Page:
Effect of ZnO seed layer thickness on hierarchical ZnO nanorod growth on flexible substrates for application in dye-sensitised solar cells

  • T. A. Nirmal Peiris
  • Hussain Alessa
  • Jagdeep S. Sagu
  • Ijaz Ahmad Bhatti
  • Patrick Isherwood
  • K. G. Upul Wijayantha
Research Paper


ZnO nanorod (NR) arrays are considered to be suitable for application in flexible photovoltaic devices due to the high surface-to-volume ratio provided by the one-dimensional nanostructure. Hierarchical ZnO NRs were grown on flexible ITO/PEN substrates by sputtering a compact ZnO seed layer followed by chemical bath deposition. The effect of ZnO NR growth with the variation of the seed layer thickness (50, 100, 300, 500 and 800 nm) was studied. It has been found that by varying the seed layer thickness, the individual rod diameter, density and alignment can be controlled. The SEM images confirmed that relatively thin seed layers give rise to more dense films, whereas thick seed layers result in less dense films. The applications of flexible ZnO NR electrodes were tested by employing them in dye-sensitised solar cells (DSSC). The performance of flexible DSSCs was evaluated by studying the key cell parameters. The effect of the seed layer thickness on DSSC performance was investigated. It has been found that the overall cell efficiency increased when the seed layer thickness was varied from 50 to 500 nm, whereas sharp decrease in efficiency was observed when the thickness was further increased to 800 nm. It was found that a seed layer thickness of 500 nm gave the highest overall efficiency of 0.38 % and incident photon-to-electron conversion efficiency of 6.5 %. As well as having good electrical properties, ZnO NR films grown on ITO/PEN by this method have excellent reproducibility, and NR growth is readily controllable. This shows that these films have a wide range of potential applications including flexible energy harvesting and electronic devices.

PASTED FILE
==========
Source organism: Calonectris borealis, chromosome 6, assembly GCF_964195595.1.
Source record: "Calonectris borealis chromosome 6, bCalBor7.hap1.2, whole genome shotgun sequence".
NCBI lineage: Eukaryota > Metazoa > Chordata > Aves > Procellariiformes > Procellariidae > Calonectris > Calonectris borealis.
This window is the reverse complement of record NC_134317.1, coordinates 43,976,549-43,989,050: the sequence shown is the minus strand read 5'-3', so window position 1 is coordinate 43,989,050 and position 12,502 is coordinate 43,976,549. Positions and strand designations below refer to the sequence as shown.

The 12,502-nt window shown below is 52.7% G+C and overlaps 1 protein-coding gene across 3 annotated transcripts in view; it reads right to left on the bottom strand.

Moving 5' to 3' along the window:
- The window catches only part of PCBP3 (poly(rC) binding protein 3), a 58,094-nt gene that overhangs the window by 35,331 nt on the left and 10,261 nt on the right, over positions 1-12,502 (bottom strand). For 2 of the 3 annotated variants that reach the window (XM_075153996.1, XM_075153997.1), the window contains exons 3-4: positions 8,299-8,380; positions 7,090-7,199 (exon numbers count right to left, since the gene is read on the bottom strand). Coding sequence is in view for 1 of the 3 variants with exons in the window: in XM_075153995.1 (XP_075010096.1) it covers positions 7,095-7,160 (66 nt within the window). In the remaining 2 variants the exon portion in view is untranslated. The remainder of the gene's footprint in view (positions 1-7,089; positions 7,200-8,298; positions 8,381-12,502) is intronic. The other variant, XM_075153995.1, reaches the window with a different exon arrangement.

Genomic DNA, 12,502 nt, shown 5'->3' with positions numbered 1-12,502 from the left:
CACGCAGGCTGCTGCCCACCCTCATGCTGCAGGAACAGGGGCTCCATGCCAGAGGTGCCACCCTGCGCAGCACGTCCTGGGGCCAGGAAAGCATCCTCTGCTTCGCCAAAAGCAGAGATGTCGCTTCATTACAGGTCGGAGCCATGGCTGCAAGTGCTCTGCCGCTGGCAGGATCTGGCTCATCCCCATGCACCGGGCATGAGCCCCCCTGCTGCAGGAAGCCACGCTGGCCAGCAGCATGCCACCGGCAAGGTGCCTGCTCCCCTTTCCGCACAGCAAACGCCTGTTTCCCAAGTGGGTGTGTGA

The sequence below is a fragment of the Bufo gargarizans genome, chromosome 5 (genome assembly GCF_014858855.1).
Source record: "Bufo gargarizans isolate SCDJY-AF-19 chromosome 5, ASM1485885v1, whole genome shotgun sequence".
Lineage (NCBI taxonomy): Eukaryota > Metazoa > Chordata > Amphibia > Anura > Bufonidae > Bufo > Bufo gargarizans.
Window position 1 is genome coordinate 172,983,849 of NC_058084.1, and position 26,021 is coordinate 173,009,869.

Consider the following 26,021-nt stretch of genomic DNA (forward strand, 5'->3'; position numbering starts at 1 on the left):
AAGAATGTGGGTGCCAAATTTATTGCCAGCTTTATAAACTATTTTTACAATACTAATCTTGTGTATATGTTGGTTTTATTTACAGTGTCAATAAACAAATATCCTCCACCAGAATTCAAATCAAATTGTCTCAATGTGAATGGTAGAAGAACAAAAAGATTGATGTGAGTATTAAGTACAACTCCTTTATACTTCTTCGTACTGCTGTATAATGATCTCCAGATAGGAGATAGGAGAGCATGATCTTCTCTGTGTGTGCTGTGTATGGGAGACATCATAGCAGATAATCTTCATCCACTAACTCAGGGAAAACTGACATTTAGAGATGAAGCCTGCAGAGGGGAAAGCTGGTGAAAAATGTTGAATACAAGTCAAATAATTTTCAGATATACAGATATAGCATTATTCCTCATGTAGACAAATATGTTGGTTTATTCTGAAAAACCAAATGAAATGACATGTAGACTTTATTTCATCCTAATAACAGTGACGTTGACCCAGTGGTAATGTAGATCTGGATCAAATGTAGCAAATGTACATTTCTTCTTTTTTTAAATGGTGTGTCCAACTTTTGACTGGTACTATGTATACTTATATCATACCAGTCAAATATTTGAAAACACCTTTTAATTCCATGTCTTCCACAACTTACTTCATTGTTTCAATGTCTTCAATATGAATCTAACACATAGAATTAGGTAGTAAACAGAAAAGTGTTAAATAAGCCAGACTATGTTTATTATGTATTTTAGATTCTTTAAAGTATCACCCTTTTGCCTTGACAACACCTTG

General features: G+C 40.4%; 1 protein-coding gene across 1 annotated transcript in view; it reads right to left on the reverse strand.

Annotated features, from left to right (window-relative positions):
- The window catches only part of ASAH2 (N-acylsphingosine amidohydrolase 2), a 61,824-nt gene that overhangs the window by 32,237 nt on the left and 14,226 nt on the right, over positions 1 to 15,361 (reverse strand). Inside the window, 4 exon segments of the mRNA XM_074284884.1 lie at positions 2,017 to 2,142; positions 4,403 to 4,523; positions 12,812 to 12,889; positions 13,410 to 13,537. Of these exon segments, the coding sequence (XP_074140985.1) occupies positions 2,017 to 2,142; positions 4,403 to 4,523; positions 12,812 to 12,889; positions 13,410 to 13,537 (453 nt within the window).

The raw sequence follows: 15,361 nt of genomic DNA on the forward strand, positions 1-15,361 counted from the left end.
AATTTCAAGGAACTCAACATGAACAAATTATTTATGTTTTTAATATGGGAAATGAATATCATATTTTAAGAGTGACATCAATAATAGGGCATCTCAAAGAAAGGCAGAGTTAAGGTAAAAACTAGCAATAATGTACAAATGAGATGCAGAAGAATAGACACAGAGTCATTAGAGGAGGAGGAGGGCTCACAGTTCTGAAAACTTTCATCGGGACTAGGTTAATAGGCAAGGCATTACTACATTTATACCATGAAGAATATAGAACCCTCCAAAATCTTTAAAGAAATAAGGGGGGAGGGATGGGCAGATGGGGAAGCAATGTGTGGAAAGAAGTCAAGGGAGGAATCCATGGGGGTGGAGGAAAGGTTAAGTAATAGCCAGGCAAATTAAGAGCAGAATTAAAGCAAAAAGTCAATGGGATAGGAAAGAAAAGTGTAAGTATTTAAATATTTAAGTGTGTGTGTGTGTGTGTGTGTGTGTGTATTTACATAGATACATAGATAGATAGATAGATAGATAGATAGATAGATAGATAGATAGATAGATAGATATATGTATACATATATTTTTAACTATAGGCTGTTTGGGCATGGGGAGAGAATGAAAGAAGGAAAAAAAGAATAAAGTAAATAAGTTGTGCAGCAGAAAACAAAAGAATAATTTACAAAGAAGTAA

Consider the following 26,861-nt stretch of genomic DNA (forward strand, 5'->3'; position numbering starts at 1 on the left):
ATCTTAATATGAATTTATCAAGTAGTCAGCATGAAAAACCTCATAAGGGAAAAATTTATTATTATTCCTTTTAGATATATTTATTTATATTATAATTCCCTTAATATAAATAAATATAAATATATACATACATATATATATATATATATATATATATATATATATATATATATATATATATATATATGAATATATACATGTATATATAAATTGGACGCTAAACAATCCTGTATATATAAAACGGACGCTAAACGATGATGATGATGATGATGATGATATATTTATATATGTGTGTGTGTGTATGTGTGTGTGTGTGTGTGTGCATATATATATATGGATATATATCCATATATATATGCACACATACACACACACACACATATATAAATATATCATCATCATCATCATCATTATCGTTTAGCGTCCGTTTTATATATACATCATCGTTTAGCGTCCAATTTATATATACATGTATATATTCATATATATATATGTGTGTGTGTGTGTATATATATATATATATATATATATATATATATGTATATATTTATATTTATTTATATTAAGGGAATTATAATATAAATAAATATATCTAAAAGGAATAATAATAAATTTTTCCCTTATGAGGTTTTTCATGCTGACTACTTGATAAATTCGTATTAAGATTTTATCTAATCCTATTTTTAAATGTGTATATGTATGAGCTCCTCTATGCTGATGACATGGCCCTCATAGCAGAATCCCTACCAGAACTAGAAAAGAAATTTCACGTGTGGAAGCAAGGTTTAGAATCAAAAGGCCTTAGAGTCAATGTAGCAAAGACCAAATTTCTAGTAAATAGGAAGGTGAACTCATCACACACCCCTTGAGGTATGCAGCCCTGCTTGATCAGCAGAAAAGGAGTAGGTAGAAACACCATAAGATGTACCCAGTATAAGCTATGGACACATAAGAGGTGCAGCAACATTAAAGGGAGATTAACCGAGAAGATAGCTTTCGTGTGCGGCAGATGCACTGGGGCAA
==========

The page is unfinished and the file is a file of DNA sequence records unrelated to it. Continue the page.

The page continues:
ZnO nanorods Flexible transparent conducting substrate Seed layer DSSC Portable energy harvesting Portable electronics Energy conversion 



The authors TANP and KGUW acknowledge the support received from Johnson Matthey Plc. and RCUK. The author HA acknowledges the support received from Saudi Cultural Bureau to conduct his doctoral studies in the Renewable Energy Research Group of Department of Chemistry, Loughborough University. The author JSS was involved in this study when he was a visiting research student of Renewable Energy Research Group between August and October 2011. The author IAB contributed to this study when he was a postdoctoral fellow (funded by Pakistan Higher Education Commission) in Renewable Energy Research Group in the Department of Chemistry, Loughborough University.


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Copyright information

© Springer Science+Business Media Dordrecht 2013

Authors and Affiliations

  • T. A. Nirmal Peiris
    • 1
  • Hussain Alessa
    • 1
  • Jagdeep S. Sagu
    • 1
  • Ijaz Ahmad Bhatti
    • 3
  • Patrick Isherwood
    • 2
  • K. G. Upul Wijayantha
    • 1
  1. 1.Department of ChemistryLoughborough UniversityLoughboroughUK
  2. 2.School of Electrical, Electronic and Systems EngineeringLoughborough UniversityLoughboroughUK
  3. 3.Department of Chemistry & BiochemistryUniversity of AgricultureFaisalabadPakistan

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